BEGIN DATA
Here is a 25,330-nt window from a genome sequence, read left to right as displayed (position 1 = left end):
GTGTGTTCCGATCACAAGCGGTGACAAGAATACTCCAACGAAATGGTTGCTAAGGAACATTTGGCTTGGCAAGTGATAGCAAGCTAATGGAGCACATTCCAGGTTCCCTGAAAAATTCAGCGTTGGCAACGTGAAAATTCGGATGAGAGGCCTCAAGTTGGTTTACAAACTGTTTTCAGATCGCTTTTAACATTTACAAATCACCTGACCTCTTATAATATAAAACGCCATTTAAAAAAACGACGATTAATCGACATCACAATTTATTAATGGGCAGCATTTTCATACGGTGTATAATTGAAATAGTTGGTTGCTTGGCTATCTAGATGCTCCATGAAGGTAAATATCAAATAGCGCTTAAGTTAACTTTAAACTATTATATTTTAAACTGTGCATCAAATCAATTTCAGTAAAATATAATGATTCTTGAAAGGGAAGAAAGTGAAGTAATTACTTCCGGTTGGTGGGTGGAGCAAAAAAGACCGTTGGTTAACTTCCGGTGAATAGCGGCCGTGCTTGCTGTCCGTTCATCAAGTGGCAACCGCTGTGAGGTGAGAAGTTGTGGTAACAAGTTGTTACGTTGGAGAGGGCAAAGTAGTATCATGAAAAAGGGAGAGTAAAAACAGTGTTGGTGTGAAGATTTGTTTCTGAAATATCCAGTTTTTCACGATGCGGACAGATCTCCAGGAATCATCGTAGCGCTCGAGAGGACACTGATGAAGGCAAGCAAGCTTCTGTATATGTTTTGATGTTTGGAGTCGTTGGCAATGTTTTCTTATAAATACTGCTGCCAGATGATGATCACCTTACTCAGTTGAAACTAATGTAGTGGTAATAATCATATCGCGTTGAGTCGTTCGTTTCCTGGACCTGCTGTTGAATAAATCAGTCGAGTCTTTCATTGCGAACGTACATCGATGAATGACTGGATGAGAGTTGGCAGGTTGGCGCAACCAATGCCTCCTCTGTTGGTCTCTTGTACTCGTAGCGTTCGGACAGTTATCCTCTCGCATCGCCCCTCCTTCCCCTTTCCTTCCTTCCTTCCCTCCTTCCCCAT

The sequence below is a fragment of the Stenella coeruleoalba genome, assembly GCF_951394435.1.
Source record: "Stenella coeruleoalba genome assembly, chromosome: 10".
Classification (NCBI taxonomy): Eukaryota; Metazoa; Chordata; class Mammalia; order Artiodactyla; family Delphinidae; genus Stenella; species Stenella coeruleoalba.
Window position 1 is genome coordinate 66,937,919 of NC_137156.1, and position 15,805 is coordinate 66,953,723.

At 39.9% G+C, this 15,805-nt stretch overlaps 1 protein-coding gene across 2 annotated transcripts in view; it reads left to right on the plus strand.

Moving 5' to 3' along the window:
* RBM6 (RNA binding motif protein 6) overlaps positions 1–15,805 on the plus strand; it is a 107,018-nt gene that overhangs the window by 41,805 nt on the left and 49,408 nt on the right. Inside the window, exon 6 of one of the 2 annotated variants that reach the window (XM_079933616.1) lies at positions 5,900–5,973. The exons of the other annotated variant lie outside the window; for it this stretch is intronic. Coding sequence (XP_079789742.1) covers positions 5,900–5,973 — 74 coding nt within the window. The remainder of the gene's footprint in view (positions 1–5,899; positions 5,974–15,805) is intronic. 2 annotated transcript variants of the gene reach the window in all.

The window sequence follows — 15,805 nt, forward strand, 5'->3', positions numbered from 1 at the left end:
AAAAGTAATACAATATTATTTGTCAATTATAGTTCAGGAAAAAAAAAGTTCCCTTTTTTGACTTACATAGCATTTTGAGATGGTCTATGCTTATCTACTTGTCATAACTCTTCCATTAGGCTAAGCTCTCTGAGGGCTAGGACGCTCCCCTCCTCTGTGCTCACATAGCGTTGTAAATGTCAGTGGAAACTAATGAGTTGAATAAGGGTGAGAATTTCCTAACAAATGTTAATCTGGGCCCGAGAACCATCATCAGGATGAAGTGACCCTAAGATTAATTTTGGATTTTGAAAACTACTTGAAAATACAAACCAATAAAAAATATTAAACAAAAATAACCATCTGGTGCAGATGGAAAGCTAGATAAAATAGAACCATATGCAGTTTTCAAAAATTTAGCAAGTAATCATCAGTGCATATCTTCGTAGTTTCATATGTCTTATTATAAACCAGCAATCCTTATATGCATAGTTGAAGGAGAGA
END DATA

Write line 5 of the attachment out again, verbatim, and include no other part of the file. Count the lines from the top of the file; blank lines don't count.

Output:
Classification (NCBI taxonomy): Eukaryota; Metazoa; Chordata; class Mammalia; order Artiodactyla; family Delphinidae; genus Stenella; species Stenella coeruleoalba.